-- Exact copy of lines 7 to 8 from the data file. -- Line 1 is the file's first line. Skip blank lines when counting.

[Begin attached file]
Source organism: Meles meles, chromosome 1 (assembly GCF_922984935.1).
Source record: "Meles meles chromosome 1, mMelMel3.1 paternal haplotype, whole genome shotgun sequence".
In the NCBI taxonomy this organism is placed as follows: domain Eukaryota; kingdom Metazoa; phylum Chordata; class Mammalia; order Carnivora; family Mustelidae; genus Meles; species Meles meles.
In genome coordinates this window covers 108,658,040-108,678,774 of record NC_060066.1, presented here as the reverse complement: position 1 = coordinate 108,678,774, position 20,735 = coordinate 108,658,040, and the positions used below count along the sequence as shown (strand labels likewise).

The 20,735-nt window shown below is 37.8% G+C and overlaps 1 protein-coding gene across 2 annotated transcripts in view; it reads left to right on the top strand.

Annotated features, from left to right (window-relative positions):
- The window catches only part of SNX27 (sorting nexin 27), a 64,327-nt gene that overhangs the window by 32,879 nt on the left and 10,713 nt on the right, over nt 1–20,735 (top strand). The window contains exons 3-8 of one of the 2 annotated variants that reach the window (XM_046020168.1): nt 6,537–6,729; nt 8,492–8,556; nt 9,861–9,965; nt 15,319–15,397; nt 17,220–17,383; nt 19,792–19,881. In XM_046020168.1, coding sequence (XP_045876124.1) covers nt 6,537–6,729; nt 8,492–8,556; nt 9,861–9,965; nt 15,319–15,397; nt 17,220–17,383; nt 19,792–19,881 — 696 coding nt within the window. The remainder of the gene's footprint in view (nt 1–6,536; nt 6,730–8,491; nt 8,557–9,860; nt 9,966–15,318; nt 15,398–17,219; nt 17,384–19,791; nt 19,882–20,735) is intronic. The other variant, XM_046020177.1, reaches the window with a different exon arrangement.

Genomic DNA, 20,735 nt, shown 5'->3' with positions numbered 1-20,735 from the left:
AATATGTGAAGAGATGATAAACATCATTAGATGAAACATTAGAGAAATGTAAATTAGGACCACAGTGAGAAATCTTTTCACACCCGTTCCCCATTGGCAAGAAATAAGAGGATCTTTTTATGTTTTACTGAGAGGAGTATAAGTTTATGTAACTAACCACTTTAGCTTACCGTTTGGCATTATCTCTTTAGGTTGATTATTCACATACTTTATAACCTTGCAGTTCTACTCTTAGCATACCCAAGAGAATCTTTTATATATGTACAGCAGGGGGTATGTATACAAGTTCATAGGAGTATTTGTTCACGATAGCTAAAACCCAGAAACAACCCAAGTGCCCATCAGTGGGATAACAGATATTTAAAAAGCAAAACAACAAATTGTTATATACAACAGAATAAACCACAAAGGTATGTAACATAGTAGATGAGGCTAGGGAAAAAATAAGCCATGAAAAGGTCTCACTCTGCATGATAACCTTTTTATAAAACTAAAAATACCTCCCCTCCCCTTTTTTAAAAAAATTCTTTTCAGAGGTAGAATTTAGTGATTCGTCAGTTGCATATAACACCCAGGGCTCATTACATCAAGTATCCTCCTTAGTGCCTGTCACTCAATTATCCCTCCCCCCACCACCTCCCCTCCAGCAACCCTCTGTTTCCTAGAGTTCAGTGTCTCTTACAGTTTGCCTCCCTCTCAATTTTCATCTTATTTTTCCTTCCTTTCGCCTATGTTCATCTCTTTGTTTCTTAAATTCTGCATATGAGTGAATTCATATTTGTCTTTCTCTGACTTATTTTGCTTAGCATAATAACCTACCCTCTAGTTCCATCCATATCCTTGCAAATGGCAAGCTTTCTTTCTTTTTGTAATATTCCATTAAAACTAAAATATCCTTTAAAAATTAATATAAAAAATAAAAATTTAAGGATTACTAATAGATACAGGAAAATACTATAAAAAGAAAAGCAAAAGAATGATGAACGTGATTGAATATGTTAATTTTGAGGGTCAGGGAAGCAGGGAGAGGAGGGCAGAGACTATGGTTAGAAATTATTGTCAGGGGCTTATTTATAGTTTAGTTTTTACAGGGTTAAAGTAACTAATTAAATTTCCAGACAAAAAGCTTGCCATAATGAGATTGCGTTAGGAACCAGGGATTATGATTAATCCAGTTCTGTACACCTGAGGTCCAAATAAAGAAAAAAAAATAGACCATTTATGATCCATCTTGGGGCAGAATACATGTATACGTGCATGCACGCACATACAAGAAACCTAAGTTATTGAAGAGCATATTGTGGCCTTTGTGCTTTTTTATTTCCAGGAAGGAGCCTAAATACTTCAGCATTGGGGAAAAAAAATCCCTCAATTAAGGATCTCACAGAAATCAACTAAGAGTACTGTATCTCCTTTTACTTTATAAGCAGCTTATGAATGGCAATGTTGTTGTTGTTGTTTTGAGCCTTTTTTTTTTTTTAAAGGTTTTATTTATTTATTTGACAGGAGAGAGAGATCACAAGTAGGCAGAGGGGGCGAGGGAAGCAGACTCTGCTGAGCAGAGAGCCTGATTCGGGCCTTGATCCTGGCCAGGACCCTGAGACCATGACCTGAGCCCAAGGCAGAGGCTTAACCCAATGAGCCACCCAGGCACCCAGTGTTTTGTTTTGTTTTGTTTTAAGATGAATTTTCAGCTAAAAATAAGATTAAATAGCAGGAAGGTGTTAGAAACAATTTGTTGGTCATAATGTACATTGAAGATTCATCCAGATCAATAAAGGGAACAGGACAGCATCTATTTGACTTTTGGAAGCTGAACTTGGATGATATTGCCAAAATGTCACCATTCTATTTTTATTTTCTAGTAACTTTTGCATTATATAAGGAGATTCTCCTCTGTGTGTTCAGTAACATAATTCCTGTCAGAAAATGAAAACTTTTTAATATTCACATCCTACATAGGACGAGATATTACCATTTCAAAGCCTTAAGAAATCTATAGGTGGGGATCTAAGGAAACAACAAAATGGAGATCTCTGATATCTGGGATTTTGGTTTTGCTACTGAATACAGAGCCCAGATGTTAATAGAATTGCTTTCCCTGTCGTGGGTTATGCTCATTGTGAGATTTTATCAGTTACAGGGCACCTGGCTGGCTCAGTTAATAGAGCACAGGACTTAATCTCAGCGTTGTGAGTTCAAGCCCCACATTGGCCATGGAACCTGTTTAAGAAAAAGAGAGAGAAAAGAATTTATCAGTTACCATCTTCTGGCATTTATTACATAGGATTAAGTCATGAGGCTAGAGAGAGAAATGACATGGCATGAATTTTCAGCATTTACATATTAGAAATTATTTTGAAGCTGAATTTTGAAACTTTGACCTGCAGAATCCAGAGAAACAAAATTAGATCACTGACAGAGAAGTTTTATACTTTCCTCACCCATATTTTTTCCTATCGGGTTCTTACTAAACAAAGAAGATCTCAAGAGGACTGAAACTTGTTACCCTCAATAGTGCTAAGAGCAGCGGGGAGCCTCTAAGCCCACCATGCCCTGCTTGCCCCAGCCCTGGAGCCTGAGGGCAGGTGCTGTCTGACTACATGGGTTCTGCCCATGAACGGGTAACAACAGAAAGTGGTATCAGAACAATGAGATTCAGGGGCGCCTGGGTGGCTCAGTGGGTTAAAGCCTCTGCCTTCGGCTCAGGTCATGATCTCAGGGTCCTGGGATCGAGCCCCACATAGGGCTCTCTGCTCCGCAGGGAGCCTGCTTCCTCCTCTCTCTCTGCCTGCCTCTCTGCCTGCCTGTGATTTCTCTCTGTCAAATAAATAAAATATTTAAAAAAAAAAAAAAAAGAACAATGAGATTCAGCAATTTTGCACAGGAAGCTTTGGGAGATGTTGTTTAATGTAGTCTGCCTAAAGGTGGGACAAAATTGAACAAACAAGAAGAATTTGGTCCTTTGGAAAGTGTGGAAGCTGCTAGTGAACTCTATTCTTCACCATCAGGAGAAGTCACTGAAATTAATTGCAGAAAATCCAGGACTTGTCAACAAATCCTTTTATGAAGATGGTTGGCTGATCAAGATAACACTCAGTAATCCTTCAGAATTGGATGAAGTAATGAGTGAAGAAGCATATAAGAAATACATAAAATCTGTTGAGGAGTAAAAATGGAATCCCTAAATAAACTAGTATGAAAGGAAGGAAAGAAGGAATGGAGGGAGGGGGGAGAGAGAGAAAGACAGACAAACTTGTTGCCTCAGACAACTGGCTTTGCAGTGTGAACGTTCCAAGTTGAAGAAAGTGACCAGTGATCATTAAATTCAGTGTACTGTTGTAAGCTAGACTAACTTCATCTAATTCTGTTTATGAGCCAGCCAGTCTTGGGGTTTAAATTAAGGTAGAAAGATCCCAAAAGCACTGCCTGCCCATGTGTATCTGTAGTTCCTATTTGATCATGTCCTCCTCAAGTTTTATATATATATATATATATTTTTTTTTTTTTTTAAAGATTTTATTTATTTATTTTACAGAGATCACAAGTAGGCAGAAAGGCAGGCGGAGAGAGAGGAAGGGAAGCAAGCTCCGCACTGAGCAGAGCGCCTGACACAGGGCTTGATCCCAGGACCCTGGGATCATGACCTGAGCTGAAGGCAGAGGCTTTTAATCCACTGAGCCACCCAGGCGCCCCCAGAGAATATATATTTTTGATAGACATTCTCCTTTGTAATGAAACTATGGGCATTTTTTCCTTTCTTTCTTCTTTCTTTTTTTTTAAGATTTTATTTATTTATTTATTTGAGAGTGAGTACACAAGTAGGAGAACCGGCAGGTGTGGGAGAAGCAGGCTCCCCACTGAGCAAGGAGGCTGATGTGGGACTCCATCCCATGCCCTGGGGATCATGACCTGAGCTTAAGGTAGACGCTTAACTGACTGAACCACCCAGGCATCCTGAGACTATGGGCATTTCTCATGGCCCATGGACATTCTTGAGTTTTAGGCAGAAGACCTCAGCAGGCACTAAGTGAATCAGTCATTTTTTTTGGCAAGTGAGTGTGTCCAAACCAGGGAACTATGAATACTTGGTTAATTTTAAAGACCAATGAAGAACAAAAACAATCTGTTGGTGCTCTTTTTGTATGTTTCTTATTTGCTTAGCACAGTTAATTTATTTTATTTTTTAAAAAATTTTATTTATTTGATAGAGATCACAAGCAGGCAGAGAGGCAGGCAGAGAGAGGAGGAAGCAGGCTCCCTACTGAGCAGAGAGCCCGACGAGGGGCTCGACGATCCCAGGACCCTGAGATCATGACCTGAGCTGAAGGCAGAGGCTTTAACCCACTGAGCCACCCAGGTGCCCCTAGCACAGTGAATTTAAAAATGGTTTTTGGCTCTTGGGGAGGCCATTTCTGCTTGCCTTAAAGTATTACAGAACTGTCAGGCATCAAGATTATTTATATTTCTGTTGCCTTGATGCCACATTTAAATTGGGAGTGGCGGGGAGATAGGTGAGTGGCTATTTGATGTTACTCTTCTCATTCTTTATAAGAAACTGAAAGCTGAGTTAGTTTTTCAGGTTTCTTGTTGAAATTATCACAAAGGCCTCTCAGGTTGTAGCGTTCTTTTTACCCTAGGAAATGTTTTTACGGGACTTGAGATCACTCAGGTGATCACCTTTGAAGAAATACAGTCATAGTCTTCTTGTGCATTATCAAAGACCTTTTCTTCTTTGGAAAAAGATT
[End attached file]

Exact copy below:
- The window catches only part of SNX27 (sorting nexin 27), a 64,327-nt gene that overhangs the window by 32,879 nt on the left and 10,713 nt on the right, over nt 1–20,735 (top strand). The window contains exons 3-8 of one of the 2 annotated variants that reach the window (XM_046020168.1): nt 6,537–6,729; nt 8,492–8,556; nt 9,861–9,965; nt 15,319–15,397; nt 17,220–17,383; nt 19,792–19,881. In XM_046020168.1, coding sequence (XP_045876124.1) covers nt 6,537–6,729; nt 8,492–8,556; nt 9,861–9,965; nt 15,319–15,397; nt 17,220–17,383; nt 19,792–19,881 — 696 coding nt within the window. The remainder of the gene's footprint in view (nt 1–6,536; nt 6,730–8,491; nt 8,557–9,860; nt 9,966–15,318; nt 15,398–17,219; nt 17,384–19,791; nt 19,882–20,735) is intronic. The other variant, XM_046020177.1, reaches the window with a different exon arrangement.

Genomic DNA, 20,735 nt, shown 5'->3' with positions numbered 1-20,735 from the left: